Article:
For an overview of the Life of Quintianus, see E00036). The conflict between Quintianus and his community, and his consequent exile, are also described in Gregory's Histories 2.36, with no reference to the role of Amantius and the involvement of the supernatural. On its possible grounds (the position of Quintianus in the Visigothic-Frankish/Arian-Catholic controversy, the politics of Clovis) and dating (before or after 507) see James 1991, 22, n. 4. The text is not explicit as to where the body of Amantius was moved from and to, but strongly implies that it is into the enlarged church of the saint (later Saint-Amans). If so, it is almost certain that what is recorded here is the elevation of a saintly body and its location in a suitably embellished and extended space (see for instance the account of the moving of the body of *Illidius, E00022). A Merovingian sarcophagus, traditionally attributed to Amantius, is located today in the cathedral of Rodez. A bishop's interest in the cult and relics of his predecessor is a very common and politically understandable occurrence: a prominent saint increases the prestige of one's see. Gregory provides a supernatural explanation for the political vicissitudes that drove Quintianus into exile. Interestingly, in the more 'secular-minded' Histories, Gregory gives only a political explanation. See also Vieillard-Troiekouroff 1976, no. 229 (church of Saint-Amans); James 1977, Catalogue A, no. 8; Cabrol and Leclercq 1924-1953, vol. XIV, 2458 (on the sarcophagus).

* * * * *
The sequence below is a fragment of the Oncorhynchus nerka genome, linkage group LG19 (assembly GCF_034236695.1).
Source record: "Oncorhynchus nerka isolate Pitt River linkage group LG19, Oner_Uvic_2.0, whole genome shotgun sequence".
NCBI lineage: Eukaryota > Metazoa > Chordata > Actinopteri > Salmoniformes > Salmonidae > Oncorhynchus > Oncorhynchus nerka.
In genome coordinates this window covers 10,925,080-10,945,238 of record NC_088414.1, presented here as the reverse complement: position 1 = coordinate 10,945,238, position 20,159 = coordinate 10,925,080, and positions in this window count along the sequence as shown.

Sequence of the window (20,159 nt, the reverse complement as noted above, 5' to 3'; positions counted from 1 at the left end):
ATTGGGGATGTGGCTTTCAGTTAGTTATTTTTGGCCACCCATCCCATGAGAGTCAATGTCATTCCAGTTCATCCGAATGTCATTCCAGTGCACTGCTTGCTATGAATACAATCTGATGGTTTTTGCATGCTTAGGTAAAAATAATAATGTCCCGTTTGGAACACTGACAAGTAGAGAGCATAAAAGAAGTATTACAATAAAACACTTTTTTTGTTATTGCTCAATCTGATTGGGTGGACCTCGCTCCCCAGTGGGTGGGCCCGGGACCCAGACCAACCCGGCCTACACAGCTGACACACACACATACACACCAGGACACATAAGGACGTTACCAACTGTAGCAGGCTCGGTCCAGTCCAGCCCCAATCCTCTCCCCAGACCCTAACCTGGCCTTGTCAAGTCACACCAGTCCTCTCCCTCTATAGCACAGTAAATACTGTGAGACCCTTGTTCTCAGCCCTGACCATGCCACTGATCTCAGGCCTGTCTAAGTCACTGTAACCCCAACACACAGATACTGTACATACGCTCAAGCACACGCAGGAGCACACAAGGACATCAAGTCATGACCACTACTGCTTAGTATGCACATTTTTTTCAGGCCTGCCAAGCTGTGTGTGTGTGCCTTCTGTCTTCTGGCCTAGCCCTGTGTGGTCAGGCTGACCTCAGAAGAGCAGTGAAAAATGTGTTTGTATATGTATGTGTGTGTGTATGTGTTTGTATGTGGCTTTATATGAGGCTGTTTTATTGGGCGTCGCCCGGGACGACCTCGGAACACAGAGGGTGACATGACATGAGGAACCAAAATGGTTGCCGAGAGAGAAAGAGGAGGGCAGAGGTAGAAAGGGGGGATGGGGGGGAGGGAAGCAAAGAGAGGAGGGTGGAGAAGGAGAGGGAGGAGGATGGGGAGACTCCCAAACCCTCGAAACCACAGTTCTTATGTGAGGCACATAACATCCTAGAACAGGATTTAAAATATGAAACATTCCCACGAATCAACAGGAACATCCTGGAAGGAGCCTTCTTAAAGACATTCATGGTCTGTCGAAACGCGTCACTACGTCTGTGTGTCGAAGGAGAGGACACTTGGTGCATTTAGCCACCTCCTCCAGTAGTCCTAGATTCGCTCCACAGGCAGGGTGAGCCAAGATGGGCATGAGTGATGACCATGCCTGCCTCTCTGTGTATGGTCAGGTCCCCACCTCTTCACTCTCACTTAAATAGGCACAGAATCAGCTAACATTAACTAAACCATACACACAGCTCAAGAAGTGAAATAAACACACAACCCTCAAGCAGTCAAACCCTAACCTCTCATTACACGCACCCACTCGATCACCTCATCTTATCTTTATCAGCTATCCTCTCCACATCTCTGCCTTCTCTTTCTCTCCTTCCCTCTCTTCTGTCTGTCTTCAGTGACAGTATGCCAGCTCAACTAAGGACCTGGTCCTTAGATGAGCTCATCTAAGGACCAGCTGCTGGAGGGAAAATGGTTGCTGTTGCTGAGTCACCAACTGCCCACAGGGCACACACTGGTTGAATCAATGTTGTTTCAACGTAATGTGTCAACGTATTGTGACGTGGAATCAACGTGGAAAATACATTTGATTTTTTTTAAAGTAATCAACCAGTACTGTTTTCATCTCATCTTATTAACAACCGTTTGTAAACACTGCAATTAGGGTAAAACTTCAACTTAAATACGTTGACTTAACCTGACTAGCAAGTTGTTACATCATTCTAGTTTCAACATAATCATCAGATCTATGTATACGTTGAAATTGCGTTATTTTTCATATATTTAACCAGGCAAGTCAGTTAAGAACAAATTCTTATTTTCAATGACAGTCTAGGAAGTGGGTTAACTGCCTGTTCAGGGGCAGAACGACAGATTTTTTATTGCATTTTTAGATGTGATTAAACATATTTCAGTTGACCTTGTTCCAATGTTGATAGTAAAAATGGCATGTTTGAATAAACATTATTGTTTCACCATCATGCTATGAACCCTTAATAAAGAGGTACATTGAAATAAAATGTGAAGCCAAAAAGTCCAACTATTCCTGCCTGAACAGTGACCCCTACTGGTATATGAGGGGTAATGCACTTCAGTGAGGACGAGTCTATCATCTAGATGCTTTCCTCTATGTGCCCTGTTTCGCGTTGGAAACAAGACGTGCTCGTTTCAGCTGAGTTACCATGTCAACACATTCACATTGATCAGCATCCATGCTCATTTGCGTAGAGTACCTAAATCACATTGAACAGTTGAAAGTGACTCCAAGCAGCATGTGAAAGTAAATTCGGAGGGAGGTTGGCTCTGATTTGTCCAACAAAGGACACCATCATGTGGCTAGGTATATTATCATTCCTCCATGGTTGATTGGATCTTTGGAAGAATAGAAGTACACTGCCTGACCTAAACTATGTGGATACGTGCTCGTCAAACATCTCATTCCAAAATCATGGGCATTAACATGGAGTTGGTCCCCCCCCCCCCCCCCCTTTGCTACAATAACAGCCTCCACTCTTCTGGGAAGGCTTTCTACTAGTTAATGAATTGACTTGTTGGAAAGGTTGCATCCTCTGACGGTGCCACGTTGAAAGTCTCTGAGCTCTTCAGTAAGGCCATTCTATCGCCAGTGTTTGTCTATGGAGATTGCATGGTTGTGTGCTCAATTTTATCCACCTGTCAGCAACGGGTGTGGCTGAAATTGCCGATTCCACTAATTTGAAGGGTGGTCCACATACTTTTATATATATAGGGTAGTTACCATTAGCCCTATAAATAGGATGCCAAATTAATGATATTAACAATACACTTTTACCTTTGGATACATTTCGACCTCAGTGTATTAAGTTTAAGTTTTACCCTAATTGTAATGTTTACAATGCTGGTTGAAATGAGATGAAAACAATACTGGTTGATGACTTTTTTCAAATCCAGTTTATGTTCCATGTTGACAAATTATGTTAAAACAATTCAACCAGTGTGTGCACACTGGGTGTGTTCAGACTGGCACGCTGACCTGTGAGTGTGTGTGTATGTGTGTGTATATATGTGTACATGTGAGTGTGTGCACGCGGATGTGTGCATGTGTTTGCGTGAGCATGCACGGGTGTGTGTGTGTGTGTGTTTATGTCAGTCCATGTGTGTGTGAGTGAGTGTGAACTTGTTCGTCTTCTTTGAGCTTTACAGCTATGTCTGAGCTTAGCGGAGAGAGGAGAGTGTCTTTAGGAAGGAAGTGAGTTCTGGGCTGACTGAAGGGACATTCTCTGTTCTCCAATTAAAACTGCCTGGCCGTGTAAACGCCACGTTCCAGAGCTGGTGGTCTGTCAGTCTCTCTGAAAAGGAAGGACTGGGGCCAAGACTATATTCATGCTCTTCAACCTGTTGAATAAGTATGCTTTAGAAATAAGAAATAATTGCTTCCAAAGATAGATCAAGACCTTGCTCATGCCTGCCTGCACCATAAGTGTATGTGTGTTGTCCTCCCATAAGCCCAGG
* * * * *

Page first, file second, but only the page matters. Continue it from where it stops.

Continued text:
Edition: Krusch, B., Gregorii Turonensis Opera. 2: Miracula et opera minora (Monumenta Germaniae Historica, Scriptores rerum Merovingicarum I.2; 2nd ed.; Hannover: Hahnsche Buchhandlung, 1969). Translation: James, E., Gregory of Tours. Life of the Fathers (Translated Texts for Historians 1; 2nd ed.; Liverpool: Liverpool University Press, 1991). de Nie, G., Gregory of Tours, Lives and Miracles (Dumbarton Oaks Medieval Library 39; Cambridge MA, 2015). Further reading: Cabrol, F., and Leclercq, H. (eds.), Dictionnaire d’archéologie chrétienne et de liturgie. 15 vols (Paris: Letouzey et Ané, 1924-1953). James, E., The Merovingian Archaeology of South-West Gaul. 2 vols (British Archaeological Reports Supplementary Series 25; Oxford: British Archaeological Reports, 1977). Shaw, R., "Chronology, Composition, and Authorial Conception in the Miracula", in: A.C. Murray (ed.), A Companion to Gregory of Tours (Leiden-Boston 2015), 102-140. Vieillard-Troiekouroff, M., Les monuments religieux de la Gaule d’après les œuvres de Grégoire de Tours (Paris: H. Champion, 1976).

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    Evidence -  The Cult of Saints in Late Antiquity